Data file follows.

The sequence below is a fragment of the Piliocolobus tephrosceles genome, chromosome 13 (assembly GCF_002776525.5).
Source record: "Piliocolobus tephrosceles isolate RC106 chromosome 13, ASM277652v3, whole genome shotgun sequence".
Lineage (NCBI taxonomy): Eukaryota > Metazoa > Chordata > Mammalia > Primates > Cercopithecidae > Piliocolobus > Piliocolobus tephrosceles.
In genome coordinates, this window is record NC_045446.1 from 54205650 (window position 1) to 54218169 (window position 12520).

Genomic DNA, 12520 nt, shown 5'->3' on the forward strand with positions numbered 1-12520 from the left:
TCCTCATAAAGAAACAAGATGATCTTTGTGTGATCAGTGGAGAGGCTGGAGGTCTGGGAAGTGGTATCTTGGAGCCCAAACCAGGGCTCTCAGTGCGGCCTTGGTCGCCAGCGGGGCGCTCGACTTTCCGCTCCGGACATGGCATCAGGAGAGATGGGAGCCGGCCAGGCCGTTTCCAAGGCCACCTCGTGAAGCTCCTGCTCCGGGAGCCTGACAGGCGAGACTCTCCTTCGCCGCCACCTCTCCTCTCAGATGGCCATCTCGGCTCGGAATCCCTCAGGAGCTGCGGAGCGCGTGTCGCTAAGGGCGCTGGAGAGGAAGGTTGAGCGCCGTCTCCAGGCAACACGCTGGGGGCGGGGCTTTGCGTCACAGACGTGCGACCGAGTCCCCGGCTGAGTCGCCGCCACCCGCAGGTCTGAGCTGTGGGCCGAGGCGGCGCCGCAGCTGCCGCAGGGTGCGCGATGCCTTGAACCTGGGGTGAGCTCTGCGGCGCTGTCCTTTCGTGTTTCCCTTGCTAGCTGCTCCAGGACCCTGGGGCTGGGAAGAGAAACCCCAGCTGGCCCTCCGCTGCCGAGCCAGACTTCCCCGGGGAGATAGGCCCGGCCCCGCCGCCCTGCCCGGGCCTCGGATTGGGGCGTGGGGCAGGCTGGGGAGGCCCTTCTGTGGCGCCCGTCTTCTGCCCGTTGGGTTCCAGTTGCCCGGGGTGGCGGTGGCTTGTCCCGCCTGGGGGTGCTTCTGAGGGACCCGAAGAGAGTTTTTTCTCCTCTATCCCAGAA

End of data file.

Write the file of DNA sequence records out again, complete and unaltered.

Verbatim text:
The sequence below is a fragment of the Piliocolobus tephrosceles genome, chromosome 13 (assembly GCF_002776525.5).
Source record: "Piliocolobus tephrosceles isolate RC106 chromosome 13, ASM277652v3, whole genome shotgun sequence".
Lineage (NCBI taxonomy): Eukaryota > Metazoa > Chordata > Mammalia > Primates > Cercopithecidae > Piliocolobus > Piliocolobus tephrosceles.
In genome coordinates, this window is record NC_045446.1 from 54205650 (window position 1) to 54218169 (window position 12520).

Genomic DNA, 12520 nt, shown 5'->3' on the forward strand with positions numbered 1-12520 from the left:
TCCTCATAAAGAAACAAGATGATCTTTGTGTGATCAGTGGAGAGGCTGGAGGTCTGGGAAGTGGTATCTTGGAGCCCAAACCAGGGCTCTCAGTGCGGCCTTGGTCGCCAGCGGGGCGCTCGACTTTCCGCTCCGGACATGGCATCAGGAGAGATGGGAGCCGGCCAGGCCGTTTCCAAGGCCACCTCGTGAAGCTCCTGCTCCGGGAGCCTGACAGGCGAGACTCTCCTTCGCCGCCACCTCTCCTCTCAGATGGCCATCTCGGCTCGGAATCCCTCAGGAGCTGCGGAGCGCGTGTCGCTAAGGGCGCTGGAGAGGAAGGTTGAGCGCCGTCTCCAGGCAACACGCTGGGGGCGGGGCTTTGCGTCACAGACGTGCGACCGAGTCCCCGGCTGAGTCGCCGCCACCCGCAGGTCTGAGCTGTGGGCCGAGGCGGCGCCGCAGCTGCCGCAGGGTGCGCGATGCCTTGAACCTGGGGTGAGCTCTGCGGCGCTGTCCTTTCGTGTTTCCCTTGCTAGCTGCTCCAGGACCCTGGGGCTGGGAAGAGAAACCCCAGCTGGCCCTCCGCTGCCGAGCCAGACTTCCCCGGGGAGATAGGCCCGGCCCCGCCGCCCTGCCCGGGCCTCGGATTGGGGCGTGGGGCAGGCTGGGGAGGCCCTTCTGTGGCGCCCGTCTTCTGCCCGTTGGGTTCCAGTTGCCCGGGGTGGCGGTGGCTTGTCCCGCCTGGGGGTGCTTCTGAGGGACCCGAAGAGAGTTTTTTCTCCTCTATCCCAGAA